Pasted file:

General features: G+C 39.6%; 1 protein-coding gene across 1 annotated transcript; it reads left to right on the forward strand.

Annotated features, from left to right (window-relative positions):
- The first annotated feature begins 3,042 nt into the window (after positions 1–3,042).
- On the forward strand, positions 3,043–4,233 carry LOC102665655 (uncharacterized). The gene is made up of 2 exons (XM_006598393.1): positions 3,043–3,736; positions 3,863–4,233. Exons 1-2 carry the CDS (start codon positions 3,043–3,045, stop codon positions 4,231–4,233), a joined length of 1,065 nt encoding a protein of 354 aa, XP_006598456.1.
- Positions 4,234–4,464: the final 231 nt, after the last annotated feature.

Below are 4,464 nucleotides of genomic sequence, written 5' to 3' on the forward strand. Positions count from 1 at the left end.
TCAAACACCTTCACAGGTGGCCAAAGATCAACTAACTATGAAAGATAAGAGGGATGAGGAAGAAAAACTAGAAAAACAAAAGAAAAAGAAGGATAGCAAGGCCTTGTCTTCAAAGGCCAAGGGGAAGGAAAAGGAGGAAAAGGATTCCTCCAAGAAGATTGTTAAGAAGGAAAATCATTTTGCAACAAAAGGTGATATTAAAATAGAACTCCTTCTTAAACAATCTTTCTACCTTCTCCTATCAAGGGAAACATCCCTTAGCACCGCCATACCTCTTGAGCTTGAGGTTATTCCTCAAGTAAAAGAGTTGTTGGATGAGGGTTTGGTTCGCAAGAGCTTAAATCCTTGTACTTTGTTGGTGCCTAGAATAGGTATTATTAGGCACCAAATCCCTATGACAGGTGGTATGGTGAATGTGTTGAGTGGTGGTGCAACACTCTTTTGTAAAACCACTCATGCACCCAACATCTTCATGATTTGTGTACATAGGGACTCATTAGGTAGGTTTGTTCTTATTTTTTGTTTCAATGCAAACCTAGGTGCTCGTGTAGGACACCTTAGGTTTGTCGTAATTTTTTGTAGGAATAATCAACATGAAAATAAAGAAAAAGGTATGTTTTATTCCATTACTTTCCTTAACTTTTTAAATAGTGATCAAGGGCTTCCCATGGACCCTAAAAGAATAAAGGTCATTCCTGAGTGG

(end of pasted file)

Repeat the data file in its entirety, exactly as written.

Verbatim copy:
General features: G+C 39.6%; 1 protein-coding gene across 1 annotated transcript; it reads left to right on the forward strand.

Annotated features, from left to right (window-relative positions):
- The first annotated feature begins 3,042 nt into the window (after positions 1–3,042).
- On the forward strand, positions 3,043–4,233 carry LOC102665655 (uncharacterized). The gene is made up of 2 exons (XM_006598393.1): positions 3,043–3,736; positions 3,863–4,233. Exons 1-2 carry the CDS (start codon positions 3,043–3,045, stop codon positions 4,231–4,233), a joined length of 1,065 nt encoding a protein of 354 aa, XP_006598456.1.
- Positions 4,234–4,464: the final 231 nt, after the last annotated feature.

Below are 4,464 nucleotides of genomic sequence, written 5' to 3' on the forward strand. Positions count from 1 at the left end.
TCAAACACCTTCACAGGTGGCCAAAGATCAACTAACTATGAAAGATAAGAGGGATGAGGAAGAAAAACTAGAAAAACAAAAGAAAAAGAAGGATAGCAAGGCCTTGTCTTCAAAGGCCAAGGGGAAGGAAAAGGAGGAAAAGGATTCCTCCAAGAAGATTGTTAAGAAGGAAAATCATTTTGCAACAAAAGGTGATATTAAAATAGAACTCCTTCTTAAACAATCTTTCTACCTTCTCCTATCAAGGGAAACATCCCTTAGCACCGCCATACCTCTTGAGCTTGAGGTTATTCCTCAAGTAAAAGAGTTGTTGGATGAGGGTTTGGTTCGCAAGAGCTTAAATCCTTGTACTTTGTTGGTGCCTAGAATAGGTATTATTAGGCACCAAATCCCTATGACAGGTGGTATGGTGAATGTGTTGAGTGGTGGTGCAACACTCTTTTGTAAAACCACTCATGCACCCAACATCTTCATGATTTGTGTACATAGGGACTCATTAGGTAGGTTTGTTCTTATTTTTTGTTTCAATGCAAACCTAGGTGCTCGTGTAGGACACCTTAGGTTTGTCGTAATTTTTTGTAGGAATAATCAACATGAAAATAAAGAAAAAGGTATGTTTTATTCCATTACTTTCCTTAACTTTTTAAATAGTGATCAAGGGCTTCCCATGGACCCTAAAAGAATAAAGGTCATTCCTGAGTGG